Lin Miao, who bankrolled L.A. tech incubator Be Great Partners with money federal regulators claim was the product of a long-running scam, agreed to pay $150 million to settle the government’s accusations.
But when it became clear that the figure was beyond his ability to pay, the Federal Trade Commission backed off, agreeing to take some $10 million in assets instead. Now it appears the government might not even get that much.
Thomas W. McNamara, a court-appointed receiver, has so far been able to recover $8 million from assets once belonging to Miao, former business partner Andrew Bachman and their companies.
The government alleged Miao and others defrauded cellphone customers out of tens of millions of dollars through Boston marketing company Tatto Inc. in a scheme that charged $10 monthly fees for unauthorized subscription text message services, such as celebrity news alerts or horoscopes.
Some of the proceeds from the alleged scheme found their way overseas and some were used to start Be Great, which was located in a tower on Wilshire Boulevard on the Miracle Mile near the Los Angeles County Museum of Art.
Be Great has since closed. The roughly $2 million McNamara is trying to recover is believed to be held in a $1 million Hong Kong brokerage account and a Sri Lankan bank account.
The latter account belongs to Michael Pearse, who has also been accused of participating in the alleged scheme, and Jon Bloomberg, who managed some of Miao’s real estate investments from his L.A. office, according to court papers.
In court filings, McNamara said that earlier this year he was close to a deal with Pearse and Bloomberg to recover the money. That deal disappeared, however, when the FBI arrested Miao in May at Los Angeles International Airport. Miao has been charged with conspiracy to commit wire fraud and mail fraud and conspiracy to commit money laundering. If convicted, Miao, who was released on a $447,000 bond, could face up to 20 years in prison.
Pearse, who has returned to his native Australia, was charged with conspiracy to commit wire fraud and mail fraud at the same time as Miao, putting the kibosh on McNamara’s efforts to get money out of him, said Daniel Benjamin, the receiver’s lawyer in San Diego.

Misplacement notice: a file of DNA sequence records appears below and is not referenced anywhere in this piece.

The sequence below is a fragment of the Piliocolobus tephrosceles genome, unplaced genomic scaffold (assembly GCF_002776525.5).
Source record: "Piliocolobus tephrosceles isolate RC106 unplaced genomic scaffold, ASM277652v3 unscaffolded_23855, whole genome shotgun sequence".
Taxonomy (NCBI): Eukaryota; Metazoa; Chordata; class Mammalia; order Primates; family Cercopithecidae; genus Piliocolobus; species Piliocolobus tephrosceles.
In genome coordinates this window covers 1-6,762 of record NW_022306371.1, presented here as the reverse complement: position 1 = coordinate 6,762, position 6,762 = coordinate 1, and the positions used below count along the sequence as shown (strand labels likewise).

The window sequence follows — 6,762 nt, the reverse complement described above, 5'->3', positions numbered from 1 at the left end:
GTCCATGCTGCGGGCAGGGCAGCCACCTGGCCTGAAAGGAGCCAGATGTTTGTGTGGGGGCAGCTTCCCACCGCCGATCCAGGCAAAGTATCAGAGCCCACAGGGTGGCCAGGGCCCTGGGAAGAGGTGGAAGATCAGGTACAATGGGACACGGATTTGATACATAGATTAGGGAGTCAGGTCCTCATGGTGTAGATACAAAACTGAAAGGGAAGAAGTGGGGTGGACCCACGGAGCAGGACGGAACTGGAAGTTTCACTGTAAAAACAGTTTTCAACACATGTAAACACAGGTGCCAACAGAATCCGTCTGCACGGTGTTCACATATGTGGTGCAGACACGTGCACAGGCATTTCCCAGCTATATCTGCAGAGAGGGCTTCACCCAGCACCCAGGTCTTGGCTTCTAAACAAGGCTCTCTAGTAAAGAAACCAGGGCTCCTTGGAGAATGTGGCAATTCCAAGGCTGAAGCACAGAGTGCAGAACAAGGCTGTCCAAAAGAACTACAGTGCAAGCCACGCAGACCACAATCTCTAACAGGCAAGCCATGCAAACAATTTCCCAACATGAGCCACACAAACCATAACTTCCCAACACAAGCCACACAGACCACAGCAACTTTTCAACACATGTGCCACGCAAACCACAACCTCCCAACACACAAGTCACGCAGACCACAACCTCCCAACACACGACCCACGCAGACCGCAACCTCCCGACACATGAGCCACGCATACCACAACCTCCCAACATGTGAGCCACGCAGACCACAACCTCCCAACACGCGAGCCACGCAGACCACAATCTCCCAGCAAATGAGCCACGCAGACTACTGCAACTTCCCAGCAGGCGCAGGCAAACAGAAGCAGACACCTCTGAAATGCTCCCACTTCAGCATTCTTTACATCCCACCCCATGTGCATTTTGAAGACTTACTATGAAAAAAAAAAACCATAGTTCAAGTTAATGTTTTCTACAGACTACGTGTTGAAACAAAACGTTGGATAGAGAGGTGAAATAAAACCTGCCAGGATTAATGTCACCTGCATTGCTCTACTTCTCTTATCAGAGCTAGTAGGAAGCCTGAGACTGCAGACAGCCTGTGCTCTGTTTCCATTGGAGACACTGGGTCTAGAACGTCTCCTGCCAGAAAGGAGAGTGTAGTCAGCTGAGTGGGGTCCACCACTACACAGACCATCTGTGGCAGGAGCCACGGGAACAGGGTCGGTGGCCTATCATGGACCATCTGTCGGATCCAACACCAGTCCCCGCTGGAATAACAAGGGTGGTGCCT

“Once he was facing the threat of criminal action, he pretty much wanted to stay in Australia,” Benjamin said. “It’s always more difficult when people are overseas if you want to collect money from them.”
In court papers, McNamara said that Bloomberg, who does not face criminal charges, has also stopped negotiating.
Now both he and Pearse could face civil contempt charges, Benjamin said.
Neither Pearse nor Bloomberg could be reached for comment.
Miao, believed to be at his parents’ house in Utah, could not be reached either.
Victor Sherman, a Santa Monica criminal defense attorney representing Miao, said he is negotiating with the government, which has not obtained an indictment from a grand jury. Prosecutors have until Sept. 19 to obtain an indictment if the negotiations are unsuccessful.
Sherman would only confirm the status of the criminal proceedings, declining further comment. He said Miao would decline to be interviewed.
If a deal is not negotiated and prosecutors obtain an indictment, Miao would then face a jury trial in the U.S. District Court for the Southern District of New York.
For now, Miao is required to wear a location-monitoring bracelet and is barred from selling any assets valued higher than $1,000.
Meantime, as the criminal proceedings are just heating up, the receiver’s efforts in L.A. federal court are starting to wind down.
Despite the challenges, McNamara has successfully liquidated Miao’s Range Rover, Bentley and five real estate properties – three condos in Chicago and two in Los Angeles – in addition to some fine jewelry, according to court documents.
A Ferrari and Mercedes-Benz once belonging to Bachman, who co-founded Tatto with Miao, were also sold, bringing the proceeds to $8 million after fees and other expenses.
Bachman and his attorney did not return requests for comment.
Benjamin, McNamara’s lawyer, said the funds recovered so far are much higher than many other FTC cases.
“When we do these FTC cases, like this one with telephone cramming or any of those other types of consumer-fraud cases, the difficulty is there is not always liquid assets that can be easily recovered beyond what they have in accounts,” McNamara said. “Based on the cases we’ve seen, this has been a very good recovery.”
Perrie Weiner, co-managing partner of law firm DLA Piper’s L.A. offices who reviewed the case for the Business Journal, said it’s fairly common for assets to land in foreign bank accounts.
“That all depends on what the alleged fraudster does with the victims’ monies and/or if there is an international component to the scheme itself,” Weiner said in an email. “It’s a game of hide the ball, in order to perpetuate the alleged fraud as long as possible and to make the assets, particularly the cash, difficult to trace and find.”
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